Sumner County, like most places, sees plenty of federal tax dollars
04/13/2013 4:25 PM
04/13/2013 6:51 PM
On a bright morning, a dozen friends gather around a table at the Daylight Donuts downtown.
The day’s topic? The federal government’s unquenchable thirst for tax dollars.
The verdict: Some Washington programs waste money, others don’t. Too often, it’s hard to tell which is which.
“People don’t connect the dots,” says Shelley Hansel-Williams, who runs the Chamber of Commerce.
“They don’t. That’s true,” agrees Elaine Freeman, who runs the doughnut shop with her husband, Wendell.
Vince Wetta, a former Democratic state lawmaker, drops by with an explanation.
“We tend to be very conservative, and railing about smaller government,” he tells the group. “Yet we’re dependent on big government.
“I think it’s a contradiction.”
It’s a conflict almost all of America shares.
And this table, and the Kansas county that stretches around it, may be among the best places to understand what that means — for our politics, our government and our nation’s fiscal future.Some 24,000 people, give or take, live in Sumner County, a farming county south of Wichita on the Oklahoma border.
Huge concrete grain silos form a skyline as a constant reminder of the county’s farming roots, and its special pride in a self-reliance tested by 125 years of blistering heat, brutal snow, floods, drought and a generally unforgiving world.
The locals are deeply conservative.
A year ago, Sumner County’s commissioners — worried about Washington’s “nose under the tent” — flatly told the federal government they had no use for the money it offered to provide for sustainable community planning.
Last November, 68 percent of Sumner County voted for Mitt Romney.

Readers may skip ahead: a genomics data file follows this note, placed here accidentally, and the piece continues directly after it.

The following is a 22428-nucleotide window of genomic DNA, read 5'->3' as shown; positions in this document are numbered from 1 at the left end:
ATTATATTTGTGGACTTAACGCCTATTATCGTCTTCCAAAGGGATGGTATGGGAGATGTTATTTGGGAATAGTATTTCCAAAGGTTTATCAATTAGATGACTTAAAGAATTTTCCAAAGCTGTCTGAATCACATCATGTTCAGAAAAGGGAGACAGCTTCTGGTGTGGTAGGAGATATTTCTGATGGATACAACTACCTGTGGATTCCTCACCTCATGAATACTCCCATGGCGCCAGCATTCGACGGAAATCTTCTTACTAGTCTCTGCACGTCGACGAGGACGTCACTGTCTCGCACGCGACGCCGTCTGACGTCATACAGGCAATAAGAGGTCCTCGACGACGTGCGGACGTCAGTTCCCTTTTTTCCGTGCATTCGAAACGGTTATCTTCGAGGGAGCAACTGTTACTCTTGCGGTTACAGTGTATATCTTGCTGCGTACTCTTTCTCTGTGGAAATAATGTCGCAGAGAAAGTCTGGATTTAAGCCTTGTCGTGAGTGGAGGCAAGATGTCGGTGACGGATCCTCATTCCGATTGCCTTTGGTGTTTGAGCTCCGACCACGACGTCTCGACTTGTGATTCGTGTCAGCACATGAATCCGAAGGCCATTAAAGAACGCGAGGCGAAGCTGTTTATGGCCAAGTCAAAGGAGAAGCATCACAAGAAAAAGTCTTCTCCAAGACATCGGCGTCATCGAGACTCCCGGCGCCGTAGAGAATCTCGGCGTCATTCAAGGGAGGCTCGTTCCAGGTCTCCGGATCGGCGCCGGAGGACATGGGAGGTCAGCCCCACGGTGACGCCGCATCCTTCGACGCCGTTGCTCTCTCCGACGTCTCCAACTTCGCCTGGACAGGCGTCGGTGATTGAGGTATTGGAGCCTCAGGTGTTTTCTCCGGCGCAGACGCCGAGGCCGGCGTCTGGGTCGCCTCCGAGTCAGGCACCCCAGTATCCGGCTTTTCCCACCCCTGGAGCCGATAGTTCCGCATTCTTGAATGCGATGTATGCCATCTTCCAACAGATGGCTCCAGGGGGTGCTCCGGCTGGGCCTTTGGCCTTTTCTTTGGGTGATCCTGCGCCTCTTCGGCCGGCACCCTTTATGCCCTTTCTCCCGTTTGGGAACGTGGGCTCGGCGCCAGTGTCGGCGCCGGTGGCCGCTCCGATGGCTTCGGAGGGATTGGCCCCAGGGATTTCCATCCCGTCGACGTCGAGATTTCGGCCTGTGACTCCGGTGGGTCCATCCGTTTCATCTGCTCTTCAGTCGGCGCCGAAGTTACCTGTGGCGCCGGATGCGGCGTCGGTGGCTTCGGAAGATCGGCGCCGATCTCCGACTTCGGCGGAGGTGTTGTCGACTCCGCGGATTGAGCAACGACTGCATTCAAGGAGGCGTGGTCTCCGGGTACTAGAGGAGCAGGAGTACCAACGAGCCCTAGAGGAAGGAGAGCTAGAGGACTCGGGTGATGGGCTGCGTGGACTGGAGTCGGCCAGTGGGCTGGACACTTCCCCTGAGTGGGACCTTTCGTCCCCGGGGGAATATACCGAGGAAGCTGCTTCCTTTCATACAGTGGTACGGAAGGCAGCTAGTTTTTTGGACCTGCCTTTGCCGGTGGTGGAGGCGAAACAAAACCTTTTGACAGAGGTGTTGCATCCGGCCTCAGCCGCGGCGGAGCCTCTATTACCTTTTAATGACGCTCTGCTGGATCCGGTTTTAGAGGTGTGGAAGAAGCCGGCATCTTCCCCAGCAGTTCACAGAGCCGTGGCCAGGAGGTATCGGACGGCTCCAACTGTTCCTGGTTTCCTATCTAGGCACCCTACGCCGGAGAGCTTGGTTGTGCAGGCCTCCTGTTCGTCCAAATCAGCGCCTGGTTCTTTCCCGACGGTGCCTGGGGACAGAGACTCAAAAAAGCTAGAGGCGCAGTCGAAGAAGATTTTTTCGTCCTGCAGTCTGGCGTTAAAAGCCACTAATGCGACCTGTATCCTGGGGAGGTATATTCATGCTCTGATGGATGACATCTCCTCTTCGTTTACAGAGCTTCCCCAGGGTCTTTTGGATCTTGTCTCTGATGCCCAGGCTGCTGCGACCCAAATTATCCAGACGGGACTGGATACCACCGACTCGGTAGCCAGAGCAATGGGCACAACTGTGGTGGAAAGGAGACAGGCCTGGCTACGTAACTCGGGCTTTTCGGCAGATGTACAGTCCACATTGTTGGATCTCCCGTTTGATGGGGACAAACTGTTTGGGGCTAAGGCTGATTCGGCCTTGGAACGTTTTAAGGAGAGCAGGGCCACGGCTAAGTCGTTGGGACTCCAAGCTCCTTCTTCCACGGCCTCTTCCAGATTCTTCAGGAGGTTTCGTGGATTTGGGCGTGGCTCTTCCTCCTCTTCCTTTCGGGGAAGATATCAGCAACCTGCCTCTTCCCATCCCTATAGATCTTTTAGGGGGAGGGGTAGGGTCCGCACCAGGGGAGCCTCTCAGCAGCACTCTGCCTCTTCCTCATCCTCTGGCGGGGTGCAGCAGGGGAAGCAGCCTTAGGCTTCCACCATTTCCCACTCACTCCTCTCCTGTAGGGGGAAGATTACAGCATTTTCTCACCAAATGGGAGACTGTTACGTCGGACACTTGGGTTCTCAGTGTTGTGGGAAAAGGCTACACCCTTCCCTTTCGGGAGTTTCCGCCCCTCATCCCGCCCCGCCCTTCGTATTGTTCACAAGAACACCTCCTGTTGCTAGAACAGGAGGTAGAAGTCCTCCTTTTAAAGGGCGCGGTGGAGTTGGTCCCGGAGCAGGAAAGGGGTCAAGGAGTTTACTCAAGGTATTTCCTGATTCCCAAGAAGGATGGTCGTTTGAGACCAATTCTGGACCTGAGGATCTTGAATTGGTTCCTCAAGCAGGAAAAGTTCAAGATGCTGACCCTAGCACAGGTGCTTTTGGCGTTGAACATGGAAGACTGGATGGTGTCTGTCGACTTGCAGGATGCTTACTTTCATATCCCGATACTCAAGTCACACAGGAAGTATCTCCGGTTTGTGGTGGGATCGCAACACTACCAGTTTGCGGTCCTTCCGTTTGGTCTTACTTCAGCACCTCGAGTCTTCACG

“We have a very large contingent of people who are very much against federal spending,” said state Rep. Ed Trimmer, a Democrat who represents part of Sumner.
Or, as retiree Fred Christian puts it: “They think the government’s too liberal.”
So it’s likely most Sumner voters nodded in agreement last year when Romney called 47 percent of Americans “takers” — so reliant on federal aid they couldn’t be persuaded that runaway federal debt threatens economic freedom.
Yet, as Wetta suggests, Sumner County is a taker.
In fiscal year 2010, for example, the U.S. government spent roughly $189 million in Sumner County, almost $7,900 for every man, woman, and child who lives here. That’s an estimated 40 percent more, on average, than each county resident paid in federal taxes.
Much of that spending went for Social Security and Medicare. Almost 16 percent of Sumner County’s residents are older than 65.
But the federal government provides food stamps for more than 2,400 people in the county, on average, every month — costing taxpayers $3.5 million a year. It spent $15.7 million in 2010 to provide Medicaid health care coverage for 3,700 of the county’s poor. It spent $69,284 that year for aviation improvements.
Washington sends subsidies to eight county school districts, for teachers — and for lunch. It spent more than $7 million from the 2009 stimulus bill for the county’s schools. It provides housing assistance for those in poverty.
The federal government sends checks big and small. It helps pay for wastewater disposal and economic development in Sumner County. It insures home mortgages. It spent $13,500 in 2010 for small business loans. It spent $2,266 in burial expenses for Sumner County veterans.
And it sends millions of dollars to Sumner County’s farmers.
Scott Van Allen has farmed 2,300 acres for more than three decades, mostly wheat. He’s a conservative, worried Washington is going broke.
But Van Allen takes federal farm subsidies — direct payments and taxpayer-subsidized crop insurance. He’s lost uninsured crops to bad weather, and won’t do it again.
From 2007 to 2011, according to a database compiled by the Environmental Working Group, Van Allen has taken more than $200,000 in subsidies from a Washington he doesn’t fully trust.
“It is hypocrisy,” he admits, with a rueful smile.
Cradle to casket
Like Van Allen, almost all of us are takers, whether we know it or not.